The trip helped rebuild support, Young said.
“It is quite standard for large projects, whether construction or industry to take 7 to 10 years from the initial idea till the opening of a facility or premises,” Korall wrote in an email. “This project came to the public’s awareness extremely early in the process and this is why it seems that it took a long time.”
Even as Morefield and others were working to build – and maintain – excitement for the project in Southwest Virginia, the commonwealth wasn’t Pure Salmon’s only suitor. Virginia was in competition with at least one other site, in South Carolina, which was being aggressive with incentives, Lester said.
From the company’s perspective, Southwest Virginia offered several selling points, said Paul Inskeep, who’s managing the project for Pure Salmon.
Its temperate climate, for one. Salmon are kept in water that’s about 51 degrees; the hotter the outside temperature, the more difficult it is to maintain that level. Low energy and labor costs factored into the decision as well, Inskeep said, as did the fact that Southwest Virginia is close to major markets like New York and Washington was a plus.
State and local incentives also were part of the deal.
Assuming it meets hiring and investment benchmarks, the project will receive $10 million from the Virginia Coalfield Economic Development Authority, money that likely will be used for job training, Morefield said.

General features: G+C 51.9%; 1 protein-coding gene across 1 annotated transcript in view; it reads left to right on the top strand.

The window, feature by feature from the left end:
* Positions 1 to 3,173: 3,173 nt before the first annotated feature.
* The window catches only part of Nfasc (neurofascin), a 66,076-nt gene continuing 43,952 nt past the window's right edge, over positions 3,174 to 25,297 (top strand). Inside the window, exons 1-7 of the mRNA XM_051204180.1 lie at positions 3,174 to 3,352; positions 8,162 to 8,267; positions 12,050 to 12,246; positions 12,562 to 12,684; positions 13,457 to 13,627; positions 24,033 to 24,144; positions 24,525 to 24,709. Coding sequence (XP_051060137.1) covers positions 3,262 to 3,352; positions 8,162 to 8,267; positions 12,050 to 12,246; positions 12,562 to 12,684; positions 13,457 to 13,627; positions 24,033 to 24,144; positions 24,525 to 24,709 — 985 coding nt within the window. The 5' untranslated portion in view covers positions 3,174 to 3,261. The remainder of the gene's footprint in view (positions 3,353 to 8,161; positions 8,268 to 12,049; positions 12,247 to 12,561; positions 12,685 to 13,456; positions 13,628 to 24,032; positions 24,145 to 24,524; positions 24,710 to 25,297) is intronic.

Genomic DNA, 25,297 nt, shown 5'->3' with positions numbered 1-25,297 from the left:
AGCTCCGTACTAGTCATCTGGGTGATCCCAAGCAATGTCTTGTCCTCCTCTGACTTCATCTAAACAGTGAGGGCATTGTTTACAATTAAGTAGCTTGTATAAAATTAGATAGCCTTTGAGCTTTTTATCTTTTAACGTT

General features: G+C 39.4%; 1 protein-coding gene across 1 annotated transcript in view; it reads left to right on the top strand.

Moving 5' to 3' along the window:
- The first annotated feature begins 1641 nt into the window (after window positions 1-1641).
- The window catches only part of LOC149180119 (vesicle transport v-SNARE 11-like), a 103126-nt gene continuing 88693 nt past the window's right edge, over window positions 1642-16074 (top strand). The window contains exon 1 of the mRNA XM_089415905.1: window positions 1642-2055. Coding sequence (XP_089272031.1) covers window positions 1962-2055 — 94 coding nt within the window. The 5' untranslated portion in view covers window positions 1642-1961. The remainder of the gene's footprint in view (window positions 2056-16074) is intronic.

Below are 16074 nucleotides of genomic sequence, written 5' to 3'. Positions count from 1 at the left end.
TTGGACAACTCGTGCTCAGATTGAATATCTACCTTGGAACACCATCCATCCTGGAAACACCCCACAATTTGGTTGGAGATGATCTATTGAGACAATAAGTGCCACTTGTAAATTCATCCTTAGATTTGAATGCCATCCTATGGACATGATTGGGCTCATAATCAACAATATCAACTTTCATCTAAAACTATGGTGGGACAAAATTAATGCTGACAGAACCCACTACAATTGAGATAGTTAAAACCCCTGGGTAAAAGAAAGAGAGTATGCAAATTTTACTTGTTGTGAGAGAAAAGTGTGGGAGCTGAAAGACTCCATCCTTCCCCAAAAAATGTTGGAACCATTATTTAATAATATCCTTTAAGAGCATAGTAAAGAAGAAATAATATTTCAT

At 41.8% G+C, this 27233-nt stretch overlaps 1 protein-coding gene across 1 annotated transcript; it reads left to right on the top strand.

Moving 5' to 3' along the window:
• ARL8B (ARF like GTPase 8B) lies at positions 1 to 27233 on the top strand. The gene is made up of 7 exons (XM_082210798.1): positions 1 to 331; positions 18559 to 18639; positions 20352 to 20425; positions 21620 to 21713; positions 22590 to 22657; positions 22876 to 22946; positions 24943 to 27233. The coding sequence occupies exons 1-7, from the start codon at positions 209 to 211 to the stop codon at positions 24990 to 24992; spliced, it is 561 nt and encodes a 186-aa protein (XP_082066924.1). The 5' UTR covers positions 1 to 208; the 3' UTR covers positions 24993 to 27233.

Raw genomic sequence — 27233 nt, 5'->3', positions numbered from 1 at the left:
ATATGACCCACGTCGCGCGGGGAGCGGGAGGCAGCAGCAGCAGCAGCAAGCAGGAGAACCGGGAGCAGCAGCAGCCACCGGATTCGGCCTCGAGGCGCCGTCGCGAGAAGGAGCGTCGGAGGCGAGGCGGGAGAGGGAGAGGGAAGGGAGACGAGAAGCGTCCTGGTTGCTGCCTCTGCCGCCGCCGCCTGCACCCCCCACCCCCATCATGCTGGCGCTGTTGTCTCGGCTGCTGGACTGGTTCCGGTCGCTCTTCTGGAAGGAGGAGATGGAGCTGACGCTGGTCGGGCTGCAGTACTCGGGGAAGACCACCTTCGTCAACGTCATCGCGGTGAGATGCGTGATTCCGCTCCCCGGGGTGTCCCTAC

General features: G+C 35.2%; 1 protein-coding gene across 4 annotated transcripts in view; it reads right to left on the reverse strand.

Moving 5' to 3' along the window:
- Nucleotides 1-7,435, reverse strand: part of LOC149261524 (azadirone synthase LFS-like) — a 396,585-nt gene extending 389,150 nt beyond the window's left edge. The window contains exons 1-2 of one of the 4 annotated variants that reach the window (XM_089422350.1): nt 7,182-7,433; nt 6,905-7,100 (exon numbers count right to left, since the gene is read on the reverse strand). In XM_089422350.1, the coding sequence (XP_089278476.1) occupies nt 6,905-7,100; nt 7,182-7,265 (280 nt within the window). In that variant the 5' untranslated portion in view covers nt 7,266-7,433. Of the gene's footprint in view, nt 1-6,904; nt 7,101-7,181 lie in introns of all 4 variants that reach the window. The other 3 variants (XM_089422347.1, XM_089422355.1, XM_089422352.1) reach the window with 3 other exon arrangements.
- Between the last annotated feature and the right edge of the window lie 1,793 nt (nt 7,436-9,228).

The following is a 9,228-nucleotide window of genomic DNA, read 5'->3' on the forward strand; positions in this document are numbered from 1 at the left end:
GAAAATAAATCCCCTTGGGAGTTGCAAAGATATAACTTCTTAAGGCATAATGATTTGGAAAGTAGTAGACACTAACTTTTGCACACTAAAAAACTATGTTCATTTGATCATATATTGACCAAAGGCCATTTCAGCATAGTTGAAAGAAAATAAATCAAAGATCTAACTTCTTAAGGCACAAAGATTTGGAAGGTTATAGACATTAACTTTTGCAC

It will get about $1 million from the Commonwealth’s Development Opportunity Fund, $1.5 million from the state tobacco commission and several local incentives: a machine and tools tax grant of $900,000 over up to five years, and a grant equal to the first three years of real estate and personal property tax.
Tazewell County Administrator Eric Young said the amount of that grant will depend on the final assessment of the property, but he anticipates it will amount to about $780,000 annually.
None of the counties on its own could provide enough economic incentives to attract a large-scale project, Young said. And since residents of all of the counties would work at the facility, it made sense to share both the expenses and the revenues, he said.
So in 2017, Russell, Tazewell and Buchanan counties created the Cumberland Industrial Facilities Authority. Each locality committed to lending the company $1 million, and the three counties signed a revenue-sharing agreement to split the tax proceeds.
(Last month, the authority voted to add Dickenson County to its membership, Young said; the county is not yet part of the agreement for the Pure Salmon project.)
Tazewell County also will have to make improvements to its water system, at a cost of about $7.9 million, to provide the water that the facility will need, Young said.
The facility could use up to 400,000 gallons a day initially for filling the tanks, and then occasionally for cleaning or flushing them, he said; the normal day-to-day use likely will be much less.